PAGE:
He was fastidious about quality
Wedgwood was a visionary: he wanted to leave the world a better place as a result of his contributions. One of his boasts was that he ‘made artists out of mere men’. To that end (and others, of course), he was famously intolerant of poor quality. He would prowl the factory smashing substandard pots and writing in chalk on offending workbenches, ‘this will not do for Josiah Wedgwood’. Workers were fined for breaches of his demand for quality.
He was, however, committed to training his workers and providing them with the best quality raw materials. He supported an apprenticeship system, he invested in education, health, diet, and housing of his employees. In what today would be called ‘global sourcing’, he purchased clay from America in a deal struck with the Cherokee nation, from Canton in China, and from Sydney Cove through his contact with Joseph Banks.
He used marketing to create demand and increase sales
Wedgwood provided the pièce de résistance of marketing to a world where ‘take-it-or-leave-it’ was the operative. He opened new showrooms in London and allowed customers’ comments to inform design and production. He introduced self-service, catalogue-selling, pattern books, free carriage of goods, money-back guarantees, regular sales, all aiming in Wedgwood’s words ‘to amuse, and divert, and please, and astonish, and even to ravish the ladies’.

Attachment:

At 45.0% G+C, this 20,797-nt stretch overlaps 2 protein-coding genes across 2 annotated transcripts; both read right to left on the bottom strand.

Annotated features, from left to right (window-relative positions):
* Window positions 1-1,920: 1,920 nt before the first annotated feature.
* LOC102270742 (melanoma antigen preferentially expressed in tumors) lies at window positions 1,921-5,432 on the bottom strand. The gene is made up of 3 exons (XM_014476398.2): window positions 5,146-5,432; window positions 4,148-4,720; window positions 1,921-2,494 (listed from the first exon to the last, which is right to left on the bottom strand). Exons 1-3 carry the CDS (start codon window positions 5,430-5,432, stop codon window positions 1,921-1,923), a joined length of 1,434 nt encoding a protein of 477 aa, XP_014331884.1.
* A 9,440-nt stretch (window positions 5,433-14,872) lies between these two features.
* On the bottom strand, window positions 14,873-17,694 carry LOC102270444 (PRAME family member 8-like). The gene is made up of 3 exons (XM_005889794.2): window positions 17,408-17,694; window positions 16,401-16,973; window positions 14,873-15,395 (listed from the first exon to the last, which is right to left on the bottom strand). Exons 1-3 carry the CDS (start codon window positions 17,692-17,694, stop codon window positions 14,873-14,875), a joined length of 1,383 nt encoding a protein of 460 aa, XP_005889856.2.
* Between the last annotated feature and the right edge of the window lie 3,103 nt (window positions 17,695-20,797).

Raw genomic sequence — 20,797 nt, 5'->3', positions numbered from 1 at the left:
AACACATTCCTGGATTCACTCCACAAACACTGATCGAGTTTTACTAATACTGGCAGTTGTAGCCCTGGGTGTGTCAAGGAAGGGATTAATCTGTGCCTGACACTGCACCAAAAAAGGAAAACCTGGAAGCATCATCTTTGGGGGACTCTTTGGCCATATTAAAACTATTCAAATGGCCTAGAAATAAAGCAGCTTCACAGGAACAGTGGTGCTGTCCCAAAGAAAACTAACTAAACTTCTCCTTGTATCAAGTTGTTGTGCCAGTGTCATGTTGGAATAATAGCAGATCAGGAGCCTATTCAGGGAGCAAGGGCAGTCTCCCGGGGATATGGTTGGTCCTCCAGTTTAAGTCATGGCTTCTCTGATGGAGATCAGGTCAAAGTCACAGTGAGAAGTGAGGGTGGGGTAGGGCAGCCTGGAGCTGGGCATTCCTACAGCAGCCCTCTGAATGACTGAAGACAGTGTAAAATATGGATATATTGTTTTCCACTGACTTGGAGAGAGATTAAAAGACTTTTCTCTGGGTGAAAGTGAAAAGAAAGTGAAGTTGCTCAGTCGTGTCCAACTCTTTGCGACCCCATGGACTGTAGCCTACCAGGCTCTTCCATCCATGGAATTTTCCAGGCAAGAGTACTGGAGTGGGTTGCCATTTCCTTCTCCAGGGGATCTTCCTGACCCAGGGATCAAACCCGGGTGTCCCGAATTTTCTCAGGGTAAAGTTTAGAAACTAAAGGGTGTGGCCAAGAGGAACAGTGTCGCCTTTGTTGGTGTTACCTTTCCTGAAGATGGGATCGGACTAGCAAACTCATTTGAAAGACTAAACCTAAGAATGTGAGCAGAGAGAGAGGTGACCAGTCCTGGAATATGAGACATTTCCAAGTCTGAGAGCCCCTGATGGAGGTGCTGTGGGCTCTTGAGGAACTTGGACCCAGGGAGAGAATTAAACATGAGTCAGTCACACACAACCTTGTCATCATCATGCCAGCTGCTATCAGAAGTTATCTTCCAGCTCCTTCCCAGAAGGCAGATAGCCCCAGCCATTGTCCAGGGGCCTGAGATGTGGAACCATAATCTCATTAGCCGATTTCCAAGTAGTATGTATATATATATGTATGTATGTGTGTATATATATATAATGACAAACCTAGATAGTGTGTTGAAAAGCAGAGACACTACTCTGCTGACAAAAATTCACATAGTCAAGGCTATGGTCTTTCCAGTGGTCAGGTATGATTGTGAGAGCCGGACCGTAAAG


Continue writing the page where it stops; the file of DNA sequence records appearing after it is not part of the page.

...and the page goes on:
He assiduously sought patronage from aristocrats and politicians and exploited their orders as testimonials are used today. When Queen Charlotte, wife of George III, ordered a tea service in 1776, he trumpeted the royal endorsement on his letterhead, in his showroom, and in his advertising. Calling his cream colored line, ‘Queen’s Ware’, he excited the aspirations of its users. For the privilege, he charged premium prices, compared to those of his competitors, for those wishing to eat off plates fit for a Queen. On another occasion, he made a 932-piece service for Catherine the Great, Empress of Russia. People (including royalty) cued outside his London store to see the sensation.
He chose open innovation over intellectual property
Wedgwood was inspired by the work of others and, to that end, he was flattered by others copying his work. He was less concerned about maintaining intellectual capital that he was about contributing to the development and enhancement of relationships, as this example illustrates.
One of the perennial challenges of making ceramics was measuring high temperatures in kilns in order to control the production process. Wedgwood invented a pyrometer, or thermometer, that recorded these temperatures. In true Wedgwood fashion, he did not try to retain the technology for himself. He also provided fellow scientists with specially designed experimental apparatus.
He was the master of logistics and infrastructure
No stone was left unturned by Wedgwood in his pursuit of excellence in product and sales. He devoted enormous amounts of time and money to improving communications and transportation, especially with the ports that brought him raw materials and provided his routes to market. He promoted the development of turnpike roads and was treasurer of the construction of the Grand Trunk Canal, an extraordinary engineering feat 93 miles long, linking Staffordshire with the ports of Liverpool in the West and Hull in the East. It is estimated that following the completion of the canal, freight rates reduced by ninety percent.
1. Ockham’s Razor, Radio National, Australia: ‘An innovator for the ages’, 14 December 2008, presented by Professor Mark Dodgson, Director of the Technology and Innovation Management Centre at the University of Queensland, Australia.